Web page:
Climate change is on everyone’s minds. That’s especially true for the 4 million people who live in the Arctic, where the consequences of a warming planet are immediate and dire. Now until late 2021, an exhibition in the great hall of the Nordic Museum in Stockholm tells the story of the region’s peoples through an environmental lens. “The Arctic—While the Ice Is Melting,” designed by exhibition veterans and Museea co-founders Sofia Hedman and Serge Martynov, takes inspiration from the large fissures that form in the ice pack as it melts.
“Cracks have a symbolic meaning,” Hedman explains. “With the climate crisis, they arise within nature, traditions, and generations.”
The exhibition is contained in a massive 22,000-square-foot timber-and-plywood “ice block” covered with a reusable textile of recycled PET and linen. Objects, artworks, and information about life on the ice are accessed through a jagged crevasse. Look up and the great hall’s glass skylights 75 feet above are visible, juxtaposed against a constellation of fiber-optic lights representing the Arctic night.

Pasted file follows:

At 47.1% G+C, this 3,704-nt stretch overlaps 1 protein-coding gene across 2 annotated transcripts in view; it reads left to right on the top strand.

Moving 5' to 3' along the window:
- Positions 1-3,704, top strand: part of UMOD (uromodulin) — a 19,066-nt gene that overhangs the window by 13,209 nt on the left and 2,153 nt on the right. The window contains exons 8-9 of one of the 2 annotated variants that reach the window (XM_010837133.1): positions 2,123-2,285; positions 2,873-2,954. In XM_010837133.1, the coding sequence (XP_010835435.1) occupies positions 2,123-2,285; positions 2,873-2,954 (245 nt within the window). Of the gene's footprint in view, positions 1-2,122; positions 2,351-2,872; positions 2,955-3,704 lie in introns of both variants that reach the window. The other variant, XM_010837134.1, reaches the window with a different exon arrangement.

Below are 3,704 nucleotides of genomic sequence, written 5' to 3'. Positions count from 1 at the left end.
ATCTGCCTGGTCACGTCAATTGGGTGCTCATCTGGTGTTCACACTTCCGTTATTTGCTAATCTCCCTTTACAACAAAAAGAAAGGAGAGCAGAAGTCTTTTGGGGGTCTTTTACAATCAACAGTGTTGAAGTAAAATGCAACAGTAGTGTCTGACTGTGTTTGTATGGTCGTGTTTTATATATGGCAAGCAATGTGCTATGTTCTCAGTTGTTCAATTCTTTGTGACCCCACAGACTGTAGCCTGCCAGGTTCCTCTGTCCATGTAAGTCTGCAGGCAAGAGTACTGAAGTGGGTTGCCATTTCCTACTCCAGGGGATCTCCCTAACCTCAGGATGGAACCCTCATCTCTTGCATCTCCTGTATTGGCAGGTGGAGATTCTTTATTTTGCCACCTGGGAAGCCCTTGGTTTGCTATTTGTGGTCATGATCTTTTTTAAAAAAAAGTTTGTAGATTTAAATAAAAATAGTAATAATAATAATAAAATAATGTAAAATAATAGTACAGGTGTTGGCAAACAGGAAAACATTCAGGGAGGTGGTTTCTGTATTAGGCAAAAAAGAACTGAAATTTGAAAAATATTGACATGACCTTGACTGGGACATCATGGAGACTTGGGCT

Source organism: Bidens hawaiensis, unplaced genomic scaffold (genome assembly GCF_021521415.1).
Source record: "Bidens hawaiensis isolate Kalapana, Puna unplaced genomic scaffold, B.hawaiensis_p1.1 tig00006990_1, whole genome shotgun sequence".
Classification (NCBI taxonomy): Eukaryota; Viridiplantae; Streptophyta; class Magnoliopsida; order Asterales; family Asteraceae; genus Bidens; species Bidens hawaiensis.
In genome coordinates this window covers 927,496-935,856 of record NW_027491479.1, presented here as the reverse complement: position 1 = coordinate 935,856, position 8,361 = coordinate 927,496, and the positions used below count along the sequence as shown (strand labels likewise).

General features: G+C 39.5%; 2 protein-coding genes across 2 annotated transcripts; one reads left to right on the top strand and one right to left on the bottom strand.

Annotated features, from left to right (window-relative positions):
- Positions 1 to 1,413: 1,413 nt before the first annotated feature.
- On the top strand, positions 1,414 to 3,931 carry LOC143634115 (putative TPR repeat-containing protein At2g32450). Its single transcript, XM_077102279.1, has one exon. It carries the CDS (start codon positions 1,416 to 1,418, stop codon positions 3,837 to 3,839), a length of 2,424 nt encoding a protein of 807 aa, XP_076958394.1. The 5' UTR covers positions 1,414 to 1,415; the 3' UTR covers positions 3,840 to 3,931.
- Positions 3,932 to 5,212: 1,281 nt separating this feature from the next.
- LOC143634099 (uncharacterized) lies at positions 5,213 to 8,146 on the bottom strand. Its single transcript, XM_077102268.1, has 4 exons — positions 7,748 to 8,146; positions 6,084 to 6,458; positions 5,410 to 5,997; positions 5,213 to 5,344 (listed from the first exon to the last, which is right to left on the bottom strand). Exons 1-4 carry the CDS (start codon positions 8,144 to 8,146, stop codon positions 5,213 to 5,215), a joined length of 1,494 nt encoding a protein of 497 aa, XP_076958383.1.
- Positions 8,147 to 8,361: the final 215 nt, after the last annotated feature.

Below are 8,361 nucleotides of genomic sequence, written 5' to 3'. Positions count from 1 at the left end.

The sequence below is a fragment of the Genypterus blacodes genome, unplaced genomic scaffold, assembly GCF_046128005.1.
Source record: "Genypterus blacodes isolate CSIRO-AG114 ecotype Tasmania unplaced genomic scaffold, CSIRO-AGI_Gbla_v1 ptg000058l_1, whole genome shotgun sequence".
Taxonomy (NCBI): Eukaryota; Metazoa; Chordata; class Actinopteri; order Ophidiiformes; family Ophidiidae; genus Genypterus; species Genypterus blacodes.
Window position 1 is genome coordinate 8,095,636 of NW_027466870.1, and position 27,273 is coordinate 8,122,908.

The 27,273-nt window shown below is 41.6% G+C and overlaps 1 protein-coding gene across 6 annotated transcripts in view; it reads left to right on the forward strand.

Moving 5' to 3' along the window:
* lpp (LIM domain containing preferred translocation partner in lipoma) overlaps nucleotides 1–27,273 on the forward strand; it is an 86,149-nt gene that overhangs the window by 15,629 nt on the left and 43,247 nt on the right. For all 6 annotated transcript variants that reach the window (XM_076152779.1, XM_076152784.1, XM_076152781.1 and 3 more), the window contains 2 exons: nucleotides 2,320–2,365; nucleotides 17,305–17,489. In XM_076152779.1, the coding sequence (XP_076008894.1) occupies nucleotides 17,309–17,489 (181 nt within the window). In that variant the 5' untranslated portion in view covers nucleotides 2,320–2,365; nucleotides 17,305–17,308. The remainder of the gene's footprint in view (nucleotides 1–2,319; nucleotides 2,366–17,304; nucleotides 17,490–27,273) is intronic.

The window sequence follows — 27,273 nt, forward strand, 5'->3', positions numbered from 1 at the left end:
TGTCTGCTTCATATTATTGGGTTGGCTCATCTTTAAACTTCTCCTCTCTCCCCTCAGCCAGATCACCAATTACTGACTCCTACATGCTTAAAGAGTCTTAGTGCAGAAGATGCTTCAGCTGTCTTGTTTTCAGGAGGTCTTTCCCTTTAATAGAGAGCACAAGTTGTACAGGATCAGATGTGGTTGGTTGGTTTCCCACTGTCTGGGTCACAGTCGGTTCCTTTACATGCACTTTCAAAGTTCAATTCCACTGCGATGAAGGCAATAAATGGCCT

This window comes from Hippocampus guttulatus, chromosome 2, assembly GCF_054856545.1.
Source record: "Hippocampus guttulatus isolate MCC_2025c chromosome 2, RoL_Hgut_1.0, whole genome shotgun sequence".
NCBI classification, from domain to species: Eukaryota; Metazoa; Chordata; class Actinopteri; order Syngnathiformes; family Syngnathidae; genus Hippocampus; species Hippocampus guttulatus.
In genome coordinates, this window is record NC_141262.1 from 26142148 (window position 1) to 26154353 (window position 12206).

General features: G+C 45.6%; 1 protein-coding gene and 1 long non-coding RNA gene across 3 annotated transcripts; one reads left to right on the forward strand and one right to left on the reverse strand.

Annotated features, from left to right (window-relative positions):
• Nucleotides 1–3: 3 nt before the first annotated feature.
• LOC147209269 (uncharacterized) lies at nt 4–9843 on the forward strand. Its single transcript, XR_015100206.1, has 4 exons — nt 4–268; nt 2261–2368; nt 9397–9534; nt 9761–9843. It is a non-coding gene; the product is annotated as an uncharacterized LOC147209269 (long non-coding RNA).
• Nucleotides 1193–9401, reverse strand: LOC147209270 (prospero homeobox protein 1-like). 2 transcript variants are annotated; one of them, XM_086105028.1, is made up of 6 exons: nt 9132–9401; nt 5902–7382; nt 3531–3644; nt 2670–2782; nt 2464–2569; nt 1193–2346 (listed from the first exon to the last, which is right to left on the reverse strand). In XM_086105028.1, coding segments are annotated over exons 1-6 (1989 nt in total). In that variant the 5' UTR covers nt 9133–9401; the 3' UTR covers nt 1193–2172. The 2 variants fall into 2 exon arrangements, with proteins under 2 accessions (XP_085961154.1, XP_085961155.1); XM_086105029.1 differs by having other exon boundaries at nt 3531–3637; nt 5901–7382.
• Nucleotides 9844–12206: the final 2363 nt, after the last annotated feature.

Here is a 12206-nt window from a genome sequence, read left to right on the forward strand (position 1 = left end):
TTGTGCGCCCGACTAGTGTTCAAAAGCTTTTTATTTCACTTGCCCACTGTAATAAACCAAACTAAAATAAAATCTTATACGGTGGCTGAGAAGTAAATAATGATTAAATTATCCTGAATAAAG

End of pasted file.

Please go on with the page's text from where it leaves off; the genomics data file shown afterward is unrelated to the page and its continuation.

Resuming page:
“We had to work with this imposing building,” Martynov says, “not against it.”
“Cracks in the ice make humans seem so small,” Hedman adds. “We want visitors to leave with a sense of urgency to tackle this crisis.” Perhaps that’s the perspective we need.